Comments about Master of Natural History Film-Making - On Campus - Bedford Park - South Australia
The primary aims of the masters degree are to provide: * an understanding of and practical experience in the field of natural history film-making; * increased specialisation within a systematic and coherent body of knowledge relating to natural history film-making, encompassing biodiversity and screen studies; * in-depth knowledge of a specific area of natural history film-making study, obtained through a combination of coursework and research; and * vocational knowledge and skills in the fields of biodiversity and screen studies for environmental professionals. Learning outcomesThe expected learning outcomes for the masters degree include: * detailed knowledge of the extent of Australia's biodiversity and a critical awareness of the threat to biodiversity posed by human activities and current levels of extinction; * an advanced level of knowledge of the biological principles underlying biodiversity assessment, conservation and management; * a sound level of knowledge of the principles underlying natural history film-making, and the capacity to apply these principles to the production of natural history documentary films; * a sound level of knowledge of the technical, legal and commercial considerations involved in the production of natural history documentary films; * detailed knowledge in a breadth of subject areas relating to biological diversity and film production; * high level competence in a range of commonly employed documentary film production practices, including project research, script writing, production and post-production techniques; * high level competence in written and oral communication, problem-solving and critical thinking; and * the knowledge and skills to undertake research into aspects of wildlife, write scripts for natural history documentaries, and apply advanced techniques in production and filming of natural history documentaries.
Entry to the degree is normally restricted to students with an approved degree either in Biological Sciences or Screen Studies. Students without any previous tertiary study in Biological Sciences must enrol in BIOD8016 Animal and Plant Diversity.The Faculty Board may, under certain circumstances and subject to specific conditions, admit others who can show evidence of fitness for candidature.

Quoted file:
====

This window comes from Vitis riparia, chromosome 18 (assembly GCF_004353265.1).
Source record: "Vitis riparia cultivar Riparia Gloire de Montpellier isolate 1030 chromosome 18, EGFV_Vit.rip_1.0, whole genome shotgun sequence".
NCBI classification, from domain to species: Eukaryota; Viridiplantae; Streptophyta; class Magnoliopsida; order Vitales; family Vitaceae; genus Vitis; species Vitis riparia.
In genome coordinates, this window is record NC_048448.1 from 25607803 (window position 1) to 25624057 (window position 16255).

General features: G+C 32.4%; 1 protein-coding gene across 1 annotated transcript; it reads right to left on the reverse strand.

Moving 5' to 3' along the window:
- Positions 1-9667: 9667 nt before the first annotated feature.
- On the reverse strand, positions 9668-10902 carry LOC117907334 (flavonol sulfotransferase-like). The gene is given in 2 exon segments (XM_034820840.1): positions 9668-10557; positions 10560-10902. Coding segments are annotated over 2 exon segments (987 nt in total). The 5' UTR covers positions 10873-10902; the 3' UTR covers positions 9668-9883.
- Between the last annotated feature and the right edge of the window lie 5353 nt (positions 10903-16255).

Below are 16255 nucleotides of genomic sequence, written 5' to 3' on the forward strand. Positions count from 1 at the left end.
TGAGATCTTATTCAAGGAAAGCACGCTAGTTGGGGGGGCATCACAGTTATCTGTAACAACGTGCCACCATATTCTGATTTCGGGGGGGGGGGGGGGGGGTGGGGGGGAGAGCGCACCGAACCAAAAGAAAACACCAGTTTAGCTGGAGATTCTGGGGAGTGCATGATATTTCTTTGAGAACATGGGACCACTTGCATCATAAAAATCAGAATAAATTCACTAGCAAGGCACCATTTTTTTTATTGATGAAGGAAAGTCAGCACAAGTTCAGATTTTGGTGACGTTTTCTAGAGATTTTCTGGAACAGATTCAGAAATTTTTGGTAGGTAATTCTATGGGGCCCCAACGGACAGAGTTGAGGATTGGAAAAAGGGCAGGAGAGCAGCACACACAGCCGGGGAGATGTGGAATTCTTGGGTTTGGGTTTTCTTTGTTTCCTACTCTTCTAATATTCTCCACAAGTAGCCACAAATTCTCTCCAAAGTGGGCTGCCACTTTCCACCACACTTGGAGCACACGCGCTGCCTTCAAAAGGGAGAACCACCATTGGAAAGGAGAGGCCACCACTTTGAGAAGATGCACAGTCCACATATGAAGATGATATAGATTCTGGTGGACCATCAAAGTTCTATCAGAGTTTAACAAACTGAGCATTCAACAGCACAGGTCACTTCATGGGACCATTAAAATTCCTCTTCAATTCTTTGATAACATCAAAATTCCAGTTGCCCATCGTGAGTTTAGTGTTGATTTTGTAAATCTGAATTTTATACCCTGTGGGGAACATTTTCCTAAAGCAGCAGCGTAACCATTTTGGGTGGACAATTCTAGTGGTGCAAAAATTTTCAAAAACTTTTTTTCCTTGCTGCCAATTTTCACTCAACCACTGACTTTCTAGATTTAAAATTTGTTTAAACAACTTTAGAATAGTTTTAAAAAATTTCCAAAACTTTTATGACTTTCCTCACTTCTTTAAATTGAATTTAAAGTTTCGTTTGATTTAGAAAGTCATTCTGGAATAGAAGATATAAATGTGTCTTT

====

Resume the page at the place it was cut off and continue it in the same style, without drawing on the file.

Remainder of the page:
Master of Natural History Film-Making
The Master of Natural History Film-Making is a 72-unit program offered by the Faculty of Education, Humanities, Law and Theology.
PROGRAM OF STUDY [November, 2008]
To qualify for the Master of Natural History Film-Making, a student must complete 72 units of study with a grade of P or NGP or better in each topic, according to the following program of study.
Not all topics are necessarily available in a given year.
30 units comprising:
Natural History Film-Making 1: Introduction to Screen Production
Natural History Film-Making 2: Research and Writing
Natural History Film-Making 3: Working With Biodiversity
Natural History Film-Making 4: Natural History Online
Natural History Film-Making 5: Major Production Project
Plus - students with no background in Biodiversity must take:
Animal and Plant Diversity
Students may select 6-12 units from the following
Screen Studies optional topics:
Critical and Theoretical Screen Studies
Critical and Theoretical Screen Studies (Part 1)
Critical and Theoretical Screen Studies (Part 2)
Honours Project in Screenwriting
Practicum in Screen Studies and Screen Industries (Honours)
Legal Issues for Screen Production
Non-Fiction Form and Ethics
Students who take BIOD8016 Animal and Plant Diversity must take 24 units from the following, and may take up to 36 units, while students who have not taken BIOD8016 Animal and Plant Diversity must take 30 units from this list and may take up to 42 units.
Biology optional topics:
Conservation Biology and Restoration Ecology
Ecotourism: Principles and Practice
Advanced Skills in Field Ecology
Advanced Vertebrate Palaeontology
Advanced Community Ecology
Australian Floral Diversity
Biodiversity Research Project A
Except with the permission of the Faculty Board, a student may not include a topic which repeats work previously undertaken at the undergraduate level.